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Karachi Biennale Artwork Shines at London’s Land Body Ecologies Festival

Artists from the Karachi Biennale 2022 captivated audiences at the recently held Land Body Ecologies Festival in London, showcasing their innovative and boundary-pushing creations.

One of the highlighted artworks at the festival was Microtonal, a prize-winning piece from KB22, created through a collaboration between UK-based art studio Invisible Flock and two artists from Badin. The Karachi Biennale Trust expressed immense pride in the inclusion of this artwork, demonstrating how music can transcend geographic borders to produce unique, futuristic, and internationally acclaimed art.

The festival, which featured teams from India, Uganda, Kenya, Thailand, and the UK, delved into the deep connections between health and the ecosystem through various forms of artistic expression, including performances, workshops, food, music, film, and storytelling.

The journey of Microtonal began prior to the Third Karachi Biennale, held in November of the previous year. Invisible Flock approached Faqir Zulfiqar, a folk musician from Badin, and Allah Jurio, a potter from Badin and one of the few remaining makers of the Borindo, an ancient wind instrument from Sindh, for a collaborative partnership.

The Borindo, made of clay and resembling an insect’s nest, holds cultural significance but is facing the threat of extinction. Its melodious sound reflects the joys and sorrows of the people of Sindh. Through the combined innovation and creativity of the team, the sound of the Borindo was extended using technology. Microtonal took the form of an interactive, data-driven sound sculpture created from 200 Borindos, incorporating microtonal notes, clay, circuitry, generative sound, and performance.

The collaboration resulted in the creation of a unique tech-based exhibit, Microtonal, which went on to win the KB22 Engro Juried Art Prize. Facilitated by the Karachi Biennale Trust and with support from the British Council, Zulfiqar traveled to London in June 2023 to reunite with Invisible Flock for the Land Body Ecologies Festival and perform for a global audience.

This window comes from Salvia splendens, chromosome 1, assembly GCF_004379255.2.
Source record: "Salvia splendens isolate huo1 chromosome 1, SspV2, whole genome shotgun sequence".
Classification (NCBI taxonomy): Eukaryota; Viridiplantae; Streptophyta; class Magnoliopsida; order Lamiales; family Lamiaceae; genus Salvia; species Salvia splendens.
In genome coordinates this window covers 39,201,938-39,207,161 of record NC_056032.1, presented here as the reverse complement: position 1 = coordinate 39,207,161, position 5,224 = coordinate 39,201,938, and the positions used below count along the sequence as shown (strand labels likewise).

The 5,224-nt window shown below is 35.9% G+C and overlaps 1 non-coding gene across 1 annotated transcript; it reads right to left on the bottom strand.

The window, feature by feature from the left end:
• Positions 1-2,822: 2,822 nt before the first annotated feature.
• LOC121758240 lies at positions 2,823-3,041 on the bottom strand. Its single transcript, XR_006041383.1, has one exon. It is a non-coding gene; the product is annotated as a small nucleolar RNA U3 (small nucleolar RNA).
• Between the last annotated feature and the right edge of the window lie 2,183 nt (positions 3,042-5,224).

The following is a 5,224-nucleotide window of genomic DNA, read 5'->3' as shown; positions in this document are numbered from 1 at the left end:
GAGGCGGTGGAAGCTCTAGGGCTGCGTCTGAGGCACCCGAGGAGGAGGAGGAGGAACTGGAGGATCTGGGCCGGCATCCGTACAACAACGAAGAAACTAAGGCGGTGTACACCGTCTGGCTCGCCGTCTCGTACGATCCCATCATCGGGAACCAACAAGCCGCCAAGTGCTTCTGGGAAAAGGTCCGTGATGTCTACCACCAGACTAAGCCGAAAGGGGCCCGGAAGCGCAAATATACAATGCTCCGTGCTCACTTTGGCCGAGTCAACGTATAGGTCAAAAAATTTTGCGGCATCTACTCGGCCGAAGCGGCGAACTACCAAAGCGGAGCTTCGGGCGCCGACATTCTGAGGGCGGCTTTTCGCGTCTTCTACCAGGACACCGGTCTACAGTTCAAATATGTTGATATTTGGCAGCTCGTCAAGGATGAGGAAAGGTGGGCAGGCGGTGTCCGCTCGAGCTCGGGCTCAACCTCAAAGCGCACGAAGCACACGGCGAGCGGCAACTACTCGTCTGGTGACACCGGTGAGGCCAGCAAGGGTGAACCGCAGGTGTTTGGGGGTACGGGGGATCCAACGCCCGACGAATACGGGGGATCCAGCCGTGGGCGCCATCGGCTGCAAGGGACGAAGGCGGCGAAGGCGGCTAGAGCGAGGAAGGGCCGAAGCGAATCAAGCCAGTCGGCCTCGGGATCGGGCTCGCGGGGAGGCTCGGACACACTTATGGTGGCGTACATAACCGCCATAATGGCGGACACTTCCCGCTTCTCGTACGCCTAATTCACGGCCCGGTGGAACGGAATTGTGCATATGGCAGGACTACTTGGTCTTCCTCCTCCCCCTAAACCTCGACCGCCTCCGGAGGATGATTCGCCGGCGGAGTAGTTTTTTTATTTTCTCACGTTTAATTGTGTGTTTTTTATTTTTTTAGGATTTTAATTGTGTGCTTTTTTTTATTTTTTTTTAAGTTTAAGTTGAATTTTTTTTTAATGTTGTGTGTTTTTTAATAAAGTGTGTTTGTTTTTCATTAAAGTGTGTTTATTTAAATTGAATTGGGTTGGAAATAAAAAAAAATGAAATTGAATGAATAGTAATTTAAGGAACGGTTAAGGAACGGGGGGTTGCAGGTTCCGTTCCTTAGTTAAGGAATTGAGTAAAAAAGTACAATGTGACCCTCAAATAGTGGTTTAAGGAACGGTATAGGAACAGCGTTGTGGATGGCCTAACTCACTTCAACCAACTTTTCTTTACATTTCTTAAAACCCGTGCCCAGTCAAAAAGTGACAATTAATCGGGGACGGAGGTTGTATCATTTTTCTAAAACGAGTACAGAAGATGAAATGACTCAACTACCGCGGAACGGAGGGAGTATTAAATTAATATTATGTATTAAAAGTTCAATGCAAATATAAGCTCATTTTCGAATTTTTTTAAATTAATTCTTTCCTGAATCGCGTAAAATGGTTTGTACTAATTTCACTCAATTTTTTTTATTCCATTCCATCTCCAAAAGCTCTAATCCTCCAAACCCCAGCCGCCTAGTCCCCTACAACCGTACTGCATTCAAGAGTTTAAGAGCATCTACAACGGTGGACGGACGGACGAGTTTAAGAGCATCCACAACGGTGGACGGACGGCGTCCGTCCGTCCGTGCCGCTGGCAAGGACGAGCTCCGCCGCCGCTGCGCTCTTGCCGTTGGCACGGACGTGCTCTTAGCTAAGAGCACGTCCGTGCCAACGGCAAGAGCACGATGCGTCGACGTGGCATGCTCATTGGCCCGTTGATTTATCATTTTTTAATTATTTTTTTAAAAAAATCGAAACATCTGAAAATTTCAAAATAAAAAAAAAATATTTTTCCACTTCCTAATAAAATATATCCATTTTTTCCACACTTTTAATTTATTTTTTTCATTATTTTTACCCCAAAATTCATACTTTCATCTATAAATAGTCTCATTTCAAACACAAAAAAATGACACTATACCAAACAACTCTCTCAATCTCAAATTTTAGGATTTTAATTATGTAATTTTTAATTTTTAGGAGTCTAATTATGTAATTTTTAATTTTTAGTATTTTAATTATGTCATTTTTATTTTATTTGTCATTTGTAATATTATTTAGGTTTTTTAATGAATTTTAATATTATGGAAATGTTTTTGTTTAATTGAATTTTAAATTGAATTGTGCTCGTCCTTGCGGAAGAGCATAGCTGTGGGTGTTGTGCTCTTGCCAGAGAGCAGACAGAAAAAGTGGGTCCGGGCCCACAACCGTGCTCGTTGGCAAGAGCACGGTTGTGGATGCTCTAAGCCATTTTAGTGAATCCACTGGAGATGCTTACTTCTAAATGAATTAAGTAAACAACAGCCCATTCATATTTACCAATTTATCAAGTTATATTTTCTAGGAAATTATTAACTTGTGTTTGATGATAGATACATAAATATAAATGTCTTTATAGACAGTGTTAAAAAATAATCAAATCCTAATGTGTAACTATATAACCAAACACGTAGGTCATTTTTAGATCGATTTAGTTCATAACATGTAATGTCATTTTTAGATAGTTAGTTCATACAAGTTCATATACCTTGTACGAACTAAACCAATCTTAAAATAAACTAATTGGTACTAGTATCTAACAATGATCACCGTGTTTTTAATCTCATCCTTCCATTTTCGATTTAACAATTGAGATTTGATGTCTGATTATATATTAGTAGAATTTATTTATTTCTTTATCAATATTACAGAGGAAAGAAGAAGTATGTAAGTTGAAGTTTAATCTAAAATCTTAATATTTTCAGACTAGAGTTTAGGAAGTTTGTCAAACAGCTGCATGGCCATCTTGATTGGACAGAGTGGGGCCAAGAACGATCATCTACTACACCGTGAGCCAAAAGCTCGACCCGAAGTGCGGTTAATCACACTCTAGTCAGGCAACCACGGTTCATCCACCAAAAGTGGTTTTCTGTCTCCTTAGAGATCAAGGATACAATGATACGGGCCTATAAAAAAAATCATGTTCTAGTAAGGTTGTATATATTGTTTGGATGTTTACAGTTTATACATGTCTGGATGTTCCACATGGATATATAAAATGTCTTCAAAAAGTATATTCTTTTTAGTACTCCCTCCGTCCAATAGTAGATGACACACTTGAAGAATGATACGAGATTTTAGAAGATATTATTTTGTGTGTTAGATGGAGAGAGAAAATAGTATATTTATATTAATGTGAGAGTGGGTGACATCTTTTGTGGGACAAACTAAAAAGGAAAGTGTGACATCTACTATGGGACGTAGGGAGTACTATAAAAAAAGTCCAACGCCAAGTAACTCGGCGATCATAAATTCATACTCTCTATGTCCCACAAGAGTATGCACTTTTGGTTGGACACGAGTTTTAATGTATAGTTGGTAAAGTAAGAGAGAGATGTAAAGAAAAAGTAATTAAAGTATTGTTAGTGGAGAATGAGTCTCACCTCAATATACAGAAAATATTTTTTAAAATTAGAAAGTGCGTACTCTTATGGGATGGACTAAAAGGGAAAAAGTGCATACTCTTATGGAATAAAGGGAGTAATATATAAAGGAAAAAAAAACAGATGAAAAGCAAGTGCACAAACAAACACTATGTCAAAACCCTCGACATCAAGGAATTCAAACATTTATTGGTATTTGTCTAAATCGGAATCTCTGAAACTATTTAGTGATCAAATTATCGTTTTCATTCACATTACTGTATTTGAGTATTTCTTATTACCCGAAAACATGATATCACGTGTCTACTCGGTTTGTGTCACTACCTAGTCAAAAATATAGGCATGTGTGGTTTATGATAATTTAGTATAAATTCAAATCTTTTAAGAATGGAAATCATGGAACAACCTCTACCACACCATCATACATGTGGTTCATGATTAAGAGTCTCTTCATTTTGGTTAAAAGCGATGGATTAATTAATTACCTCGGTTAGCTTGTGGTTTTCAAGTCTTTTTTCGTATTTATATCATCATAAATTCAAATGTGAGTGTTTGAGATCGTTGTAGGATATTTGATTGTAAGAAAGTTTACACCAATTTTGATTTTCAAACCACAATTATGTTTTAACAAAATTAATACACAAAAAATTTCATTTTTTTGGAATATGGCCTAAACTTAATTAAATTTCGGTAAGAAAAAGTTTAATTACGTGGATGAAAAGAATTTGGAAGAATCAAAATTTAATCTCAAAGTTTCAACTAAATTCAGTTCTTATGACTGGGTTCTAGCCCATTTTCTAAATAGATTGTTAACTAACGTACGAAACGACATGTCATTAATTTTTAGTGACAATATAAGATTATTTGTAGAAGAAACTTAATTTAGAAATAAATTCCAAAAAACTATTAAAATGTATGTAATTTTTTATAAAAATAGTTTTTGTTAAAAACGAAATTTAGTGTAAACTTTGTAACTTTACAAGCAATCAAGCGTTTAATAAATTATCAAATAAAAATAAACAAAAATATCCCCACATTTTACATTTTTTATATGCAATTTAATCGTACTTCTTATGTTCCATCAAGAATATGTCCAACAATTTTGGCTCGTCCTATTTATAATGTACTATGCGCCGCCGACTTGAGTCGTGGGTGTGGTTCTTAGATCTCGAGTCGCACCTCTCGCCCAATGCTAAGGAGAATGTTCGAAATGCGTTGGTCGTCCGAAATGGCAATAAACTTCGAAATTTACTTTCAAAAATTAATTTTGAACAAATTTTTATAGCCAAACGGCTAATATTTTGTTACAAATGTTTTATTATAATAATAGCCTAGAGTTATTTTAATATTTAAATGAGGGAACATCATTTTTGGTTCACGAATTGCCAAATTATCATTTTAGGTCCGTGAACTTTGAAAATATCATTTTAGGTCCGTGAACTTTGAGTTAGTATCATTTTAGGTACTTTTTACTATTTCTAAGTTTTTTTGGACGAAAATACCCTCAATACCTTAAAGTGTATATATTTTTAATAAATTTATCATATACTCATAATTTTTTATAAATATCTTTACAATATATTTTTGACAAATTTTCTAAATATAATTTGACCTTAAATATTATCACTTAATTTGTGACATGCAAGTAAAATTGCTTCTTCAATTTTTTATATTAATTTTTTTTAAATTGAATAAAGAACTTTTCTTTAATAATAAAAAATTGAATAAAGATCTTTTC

During the festival’s inaugural ceremony at the Wellcome Collection on June 21, Zulfiqar played the Borindo, captivating the audience with its soul-stirring melodies. Meanwhile, Microtonal was housed at The Crypt Gallery of the St Pancras Parish Church, engaging visitors with its interactive and transformative experience.

The presence of Karachi Biennale artwork at the Land Body Ecologies Festival not only highlighted the immense talent and creativity of Pakistani artists but also showcased the power of collaboration and the ability of art to transcend cultural and geographical boundaries. This cross-cultural exchange and recognition underscored the universal language of art and its potential to foster understanding and appreciation among diverse audiences.

The success of Microtonal and its journey from Karachi to London serves as an inspiration for future artistic creations, emphasising the importance of preserving cultural heritage while pushing artistic boundaries. The Karachi Biennale Trust continues to support and encourage such collaborations, promoting the vibrant art scene in Pakistan and encouraging meaningful connections with the global artistic community.

Feature image courtesy: karachibiennale

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